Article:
It is already selling very fast at the introductory I will be cutting and packing orders before I can even think about sewing today.  Oh, did I mention I have few shirts to sew for clients, as well? It's a good thing that I absolutely LOVE my job jobs :)
So, let the merry panic begin!  But as that slogan we've seen all over the place says, I'll just...Stay Calm and Sew On ! 

NEW Tutorial-- Stretch NeckBand with Stable Back Seam

Monday, December 6, 2010
Most of us have made tops with necklines finished with simple stretch neckbands instead of binding. Here is rather dressy style that I made for myself with a narrow self-fabric Stretch Neckband...

And here is a casually styled Toddler Sweatshirt that I recently made for my favorite one-year-old little girl, with a neckband made from rib-knit...
Whether casual or dressy, made with self-fabric or is all too easy for a Stretch Neckband to end up looking "wonky" because the layers have shifted while being sewn to the neckline.  Keeping the seamed edges of a Stretch Neckband completely straight and stable while sewing it to the neckline can be tricky...especially with slippery knits !

Here is a way to stabilize and neatly enclose the back seam allowance of a Basic Stretch Neckband. This method may be common to experienced sewists, but it may be new to those who do not have much experience sewing with knits. Regardless, I hope you find it useful :)

So let's start :)
After you have determined how wide and long to make your Stretch Neckband (be it from a pattern piece, or your own design preference), it will look something like this example below...a single thickness of knit fabric.
(Please Note-- In this tutorial I am demonstrating with Rib Knit, aka "Ribbing")

The next step is to fold the strip in half, Right Sides Together so that the short ends meet, as shown below.
Usually, this is when we would sew the Back Seam of the Neckband, by stitching the short raw edges closed to form a circle (loop). But the next step is where this method differs from the norm.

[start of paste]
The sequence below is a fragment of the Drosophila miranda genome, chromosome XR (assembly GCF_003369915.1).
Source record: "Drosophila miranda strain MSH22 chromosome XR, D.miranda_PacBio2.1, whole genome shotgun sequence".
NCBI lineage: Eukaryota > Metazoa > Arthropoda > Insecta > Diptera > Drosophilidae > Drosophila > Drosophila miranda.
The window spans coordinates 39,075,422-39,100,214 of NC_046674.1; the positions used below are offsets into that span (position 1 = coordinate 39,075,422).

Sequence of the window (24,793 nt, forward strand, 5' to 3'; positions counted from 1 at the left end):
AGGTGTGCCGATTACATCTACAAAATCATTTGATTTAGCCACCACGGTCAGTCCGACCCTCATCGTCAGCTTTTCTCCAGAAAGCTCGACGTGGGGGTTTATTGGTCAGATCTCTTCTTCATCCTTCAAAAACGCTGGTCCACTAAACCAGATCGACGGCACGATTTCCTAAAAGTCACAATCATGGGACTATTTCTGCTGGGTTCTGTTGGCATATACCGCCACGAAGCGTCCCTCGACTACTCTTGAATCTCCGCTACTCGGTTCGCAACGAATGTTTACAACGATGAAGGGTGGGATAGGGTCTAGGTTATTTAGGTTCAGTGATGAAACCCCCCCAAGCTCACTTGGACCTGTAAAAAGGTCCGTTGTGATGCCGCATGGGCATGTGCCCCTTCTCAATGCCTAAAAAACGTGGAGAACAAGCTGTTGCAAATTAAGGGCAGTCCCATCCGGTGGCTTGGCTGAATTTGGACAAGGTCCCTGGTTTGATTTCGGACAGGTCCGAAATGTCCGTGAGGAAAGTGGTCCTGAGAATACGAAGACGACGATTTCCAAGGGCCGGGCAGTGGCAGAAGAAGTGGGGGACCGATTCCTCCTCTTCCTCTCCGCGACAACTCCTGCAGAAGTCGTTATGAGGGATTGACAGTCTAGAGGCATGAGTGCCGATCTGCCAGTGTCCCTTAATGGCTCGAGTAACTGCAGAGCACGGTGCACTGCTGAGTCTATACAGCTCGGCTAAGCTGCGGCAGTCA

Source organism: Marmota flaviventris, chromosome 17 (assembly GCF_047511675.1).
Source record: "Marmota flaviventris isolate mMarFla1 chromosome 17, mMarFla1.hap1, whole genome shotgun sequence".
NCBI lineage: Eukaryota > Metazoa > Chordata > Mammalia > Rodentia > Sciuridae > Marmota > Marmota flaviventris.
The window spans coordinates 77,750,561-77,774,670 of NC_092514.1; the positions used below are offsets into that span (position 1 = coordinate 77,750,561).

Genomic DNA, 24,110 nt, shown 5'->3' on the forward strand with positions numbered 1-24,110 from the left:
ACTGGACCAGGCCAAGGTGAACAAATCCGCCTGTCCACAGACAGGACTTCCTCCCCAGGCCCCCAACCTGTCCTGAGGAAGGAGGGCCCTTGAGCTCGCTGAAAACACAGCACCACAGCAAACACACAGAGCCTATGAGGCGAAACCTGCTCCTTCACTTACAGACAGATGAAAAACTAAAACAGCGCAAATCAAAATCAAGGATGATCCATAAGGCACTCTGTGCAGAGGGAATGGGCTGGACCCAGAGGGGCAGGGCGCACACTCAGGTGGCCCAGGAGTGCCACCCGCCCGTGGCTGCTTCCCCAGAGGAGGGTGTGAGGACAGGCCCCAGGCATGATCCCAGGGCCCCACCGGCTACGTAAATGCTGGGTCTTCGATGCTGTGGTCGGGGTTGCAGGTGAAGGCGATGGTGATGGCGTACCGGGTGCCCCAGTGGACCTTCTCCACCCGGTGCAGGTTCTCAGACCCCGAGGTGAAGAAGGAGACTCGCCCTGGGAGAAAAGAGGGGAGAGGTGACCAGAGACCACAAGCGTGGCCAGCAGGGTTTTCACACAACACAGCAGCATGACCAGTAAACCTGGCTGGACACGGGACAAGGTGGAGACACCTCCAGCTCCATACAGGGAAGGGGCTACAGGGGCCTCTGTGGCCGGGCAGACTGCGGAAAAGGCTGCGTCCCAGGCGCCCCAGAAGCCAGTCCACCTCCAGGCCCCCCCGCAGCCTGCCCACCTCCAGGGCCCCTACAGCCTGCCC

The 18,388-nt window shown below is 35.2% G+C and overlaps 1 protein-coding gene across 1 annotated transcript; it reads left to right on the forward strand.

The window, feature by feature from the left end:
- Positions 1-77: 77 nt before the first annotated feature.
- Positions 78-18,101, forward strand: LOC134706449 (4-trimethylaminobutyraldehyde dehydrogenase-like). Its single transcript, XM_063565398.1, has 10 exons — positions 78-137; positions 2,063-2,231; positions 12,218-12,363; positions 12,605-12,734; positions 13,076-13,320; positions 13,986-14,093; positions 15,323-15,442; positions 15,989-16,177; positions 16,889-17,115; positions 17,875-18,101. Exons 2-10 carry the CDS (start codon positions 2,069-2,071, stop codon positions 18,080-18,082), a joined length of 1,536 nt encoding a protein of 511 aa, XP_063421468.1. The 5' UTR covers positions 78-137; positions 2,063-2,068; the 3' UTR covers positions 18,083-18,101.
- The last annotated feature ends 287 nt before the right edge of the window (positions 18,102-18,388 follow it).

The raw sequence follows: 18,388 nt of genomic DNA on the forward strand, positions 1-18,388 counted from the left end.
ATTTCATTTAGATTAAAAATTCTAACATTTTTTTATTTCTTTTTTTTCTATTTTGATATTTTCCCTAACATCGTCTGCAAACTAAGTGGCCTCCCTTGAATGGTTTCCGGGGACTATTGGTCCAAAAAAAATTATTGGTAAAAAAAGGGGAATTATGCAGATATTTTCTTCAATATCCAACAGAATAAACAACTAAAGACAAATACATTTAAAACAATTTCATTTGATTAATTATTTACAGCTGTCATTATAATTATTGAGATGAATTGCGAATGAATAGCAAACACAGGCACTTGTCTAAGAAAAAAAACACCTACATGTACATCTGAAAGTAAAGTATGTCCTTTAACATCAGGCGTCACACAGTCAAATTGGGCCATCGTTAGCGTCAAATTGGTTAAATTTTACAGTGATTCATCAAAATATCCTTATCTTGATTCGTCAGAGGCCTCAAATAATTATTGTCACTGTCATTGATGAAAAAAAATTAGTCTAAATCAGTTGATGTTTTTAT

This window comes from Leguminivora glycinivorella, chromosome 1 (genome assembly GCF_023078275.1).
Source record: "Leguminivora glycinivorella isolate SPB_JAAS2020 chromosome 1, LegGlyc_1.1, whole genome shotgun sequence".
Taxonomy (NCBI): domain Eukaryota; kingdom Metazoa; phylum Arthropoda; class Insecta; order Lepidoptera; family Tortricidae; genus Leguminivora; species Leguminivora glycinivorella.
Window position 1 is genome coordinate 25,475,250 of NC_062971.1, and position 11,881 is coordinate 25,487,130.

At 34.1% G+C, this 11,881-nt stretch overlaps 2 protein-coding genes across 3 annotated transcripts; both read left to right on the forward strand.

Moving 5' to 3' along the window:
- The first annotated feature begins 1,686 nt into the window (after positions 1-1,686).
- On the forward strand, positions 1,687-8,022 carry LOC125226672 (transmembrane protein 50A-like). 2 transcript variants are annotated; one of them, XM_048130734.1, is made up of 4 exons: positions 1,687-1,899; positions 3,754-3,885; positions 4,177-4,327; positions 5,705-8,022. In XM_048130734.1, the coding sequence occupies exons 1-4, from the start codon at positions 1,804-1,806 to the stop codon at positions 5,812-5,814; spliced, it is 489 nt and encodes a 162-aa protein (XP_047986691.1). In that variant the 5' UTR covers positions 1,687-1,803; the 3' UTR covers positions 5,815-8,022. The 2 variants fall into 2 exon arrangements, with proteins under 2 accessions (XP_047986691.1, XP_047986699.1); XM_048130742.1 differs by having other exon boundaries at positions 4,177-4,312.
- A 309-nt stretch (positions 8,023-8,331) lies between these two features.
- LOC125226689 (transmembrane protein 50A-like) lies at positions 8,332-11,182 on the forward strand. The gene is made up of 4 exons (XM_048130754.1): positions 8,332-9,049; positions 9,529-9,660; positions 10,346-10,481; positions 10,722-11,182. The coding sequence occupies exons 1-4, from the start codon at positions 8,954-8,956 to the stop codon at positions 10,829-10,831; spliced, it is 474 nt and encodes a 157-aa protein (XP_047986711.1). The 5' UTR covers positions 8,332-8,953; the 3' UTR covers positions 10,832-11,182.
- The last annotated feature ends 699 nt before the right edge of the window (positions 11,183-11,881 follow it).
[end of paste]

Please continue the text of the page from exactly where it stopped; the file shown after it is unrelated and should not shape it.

Next, fold the entire strip in half again...this time from the top down. After making this fold you will have 4  (longer) raw edge layers that meet, 4 (short) raw edge layers that meet, and 2 folded ends that meet, as shown below.

Now take your folded Neckband Strip to the sewing machine, and stitch a seam starting from the TOP fold, through all four stacked short layers, as shown in the next 2 photos below. In this example I am using a 1/4-inch seam allowance.

We now have a twice-folded Neckband piece, that has had the 4 (short) layers seamed together. As a result, we also now have 4 layers of seam allowance. At this point, you can choose to grade the seam by trimming the 2 inner seam allowances.  
If I decide to grade this seam, I trim the 2 inner seam allowance layers by about half their width. will see the point of the extra fold and stitching those 4 stacked short edges together!
After the top edge is turned (flipped) over the seam allowances and all the raw edges meet,  your Stretch Collar Band is ready to be sewn to the neckline of your garment.
The folded back seam allowances have been "locked" together by the stitching that was done, and now will not shift or slip when being sewn to the garment...yay!

QUICK REVIEW--The following sketch illustrates the usual way a Stretch Neckline Band is sewn to the neckline of a garment.
From top to bottom: 1. Quarter-mark the raw edges of the Stretch Neckband, using the Center-Back Seam as one of the marks. 2. Quarter-mark the neckline edge of the Garment.  3. With right sides together, match the marks of the Stretch Neckband to the marks of the neckline, then sew the Neckline Band to garment...stretching the Neckline Band to fit the neckline edge.
^Click photo to Enlarge^

Happy Sewing....

Monday, November 8, 2010

Recovering from surgery while waiting for pathology reports is very stressful. So I decided a simple "happy" sewing project was just the thing to brighten my mood.  These bright fabrics from my stash made me smile the entire time I was working with them!

I hope that my 4-year old little friend Julianna and her mommy like this very "happy" set.  The peasant top is from a pattern by an Etsy Seller, Whimsy Couture. I highly recommend her patterns.  The pants are a basic style from Ottobre Design, that I modified by changing the pant leg width and adding ruffle embellishment.

Tutorial-- Quick, Easy, Draped Cowl Variations !

Saturday, October 30, 2010
With even more draped cowl patterns like this one from McCalls appearing in recent pattern catalogs, this revisit of a popular tutorial I wrote a few years ago is even more relevant today.